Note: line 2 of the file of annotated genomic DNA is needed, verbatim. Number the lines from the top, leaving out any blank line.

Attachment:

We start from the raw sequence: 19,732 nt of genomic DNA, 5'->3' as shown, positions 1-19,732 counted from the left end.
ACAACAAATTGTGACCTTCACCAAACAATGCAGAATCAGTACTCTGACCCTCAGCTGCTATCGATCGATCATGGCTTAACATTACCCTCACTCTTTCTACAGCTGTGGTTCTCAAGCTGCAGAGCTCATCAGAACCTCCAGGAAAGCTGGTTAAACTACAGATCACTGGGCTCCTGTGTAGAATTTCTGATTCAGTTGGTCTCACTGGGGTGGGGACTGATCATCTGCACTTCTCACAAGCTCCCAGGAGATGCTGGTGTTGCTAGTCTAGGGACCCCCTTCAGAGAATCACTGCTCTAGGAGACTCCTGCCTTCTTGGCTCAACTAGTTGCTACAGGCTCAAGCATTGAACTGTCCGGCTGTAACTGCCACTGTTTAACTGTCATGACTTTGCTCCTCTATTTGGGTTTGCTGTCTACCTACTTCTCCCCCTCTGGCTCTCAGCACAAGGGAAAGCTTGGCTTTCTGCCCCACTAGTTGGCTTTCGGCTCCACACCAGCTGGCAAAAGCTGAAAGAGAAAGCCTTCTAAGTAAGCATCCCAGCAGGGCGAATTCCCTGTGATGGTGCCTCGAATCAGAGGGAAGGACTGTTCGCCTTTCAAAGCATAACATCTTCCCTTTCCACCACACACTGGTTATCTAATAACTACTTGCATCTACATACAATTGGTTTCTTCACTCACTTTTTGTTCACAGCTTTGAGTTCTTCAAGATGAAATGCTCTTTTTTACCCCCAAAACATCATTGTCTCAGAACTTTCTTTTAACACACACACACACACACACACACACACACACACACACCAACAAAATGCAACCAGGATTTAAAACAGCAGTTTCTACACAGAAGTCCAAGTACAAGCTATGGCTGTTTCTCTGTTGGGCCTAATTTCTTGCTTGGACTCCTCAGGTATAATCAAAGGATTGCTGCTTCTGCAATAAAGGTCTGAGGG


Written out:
ACAACAAATTGTGACCTTCACCAAACAATGCAGAATCAGTACTCTGACCCTCAGCTGCTATCGATCGATCATGGCTTAACATTACCCTCACTCTTTCTACAGCTGTGGTTCTCAAGCTGCAGAGCTCATCAGAACCTCCAGGAAAGCTGGTTAAACTACAGATCACTGGGCTCCTGTGTAGAATTTCTGATTCAGTTGGTCTCACTGGGGTGGGGACTGATCATCTGCACTTCTCACAAGCTCCCAGGAGATGCTGGTGTTGCTAGTCTAGGGACCCCCTTCAGAGAATCACTGCTCTAGGAGACTCCTGCCTTCTTGGCTCAACTAGTTGCTACAGGCTCAAGCATTGAACTGTCCGGCTGTAACTGCCACTGTTTAACTGTCATGACTTTGCTCCTCTATTTGGGTTTGCTGTCTACCTACTTCTCCCCCTCTGGCTCTCAGCACAAGGGAAAGCTTGGCTTTCTGCCCCACTAGTTGGCTTTCGGCTCCACACCAGCTGGCAAAAGCTGAAAGAGAAAGCCTTCTAAGTAAGCATCCCAGCAGGGCGAATTCCCTGTGATGGTGCCTCGAATCAGAGGGAAGGACTGTTCGCCTTTCAAAGCATAACATCTTCCCTTTCCACCACACACTGGTTATCTAATAACTACTTGCATCTACATACAATTGGTTTCTTCACTCACTTTTTGTTCACAGCTTTGAGTTCTTCAAGATGAAATGCTCTTTTTTACCCCCAAAACATCATTGTCTCAGAACTTTCTTTTAACACACACACACACACACACACACACACACACACACACCAACAAAATGCAACCAGGATTTAAAACAGCAGTTTCTACACAGAAGTCCAAGTACAAGCTATGGCTGTTTCTCTGTTGGGCCTAATTTCTTGCTTGGACTCCTCAGGTATAATCAAAGGATTGCTGCTTCTGCAATAAAGGTCTGAGGG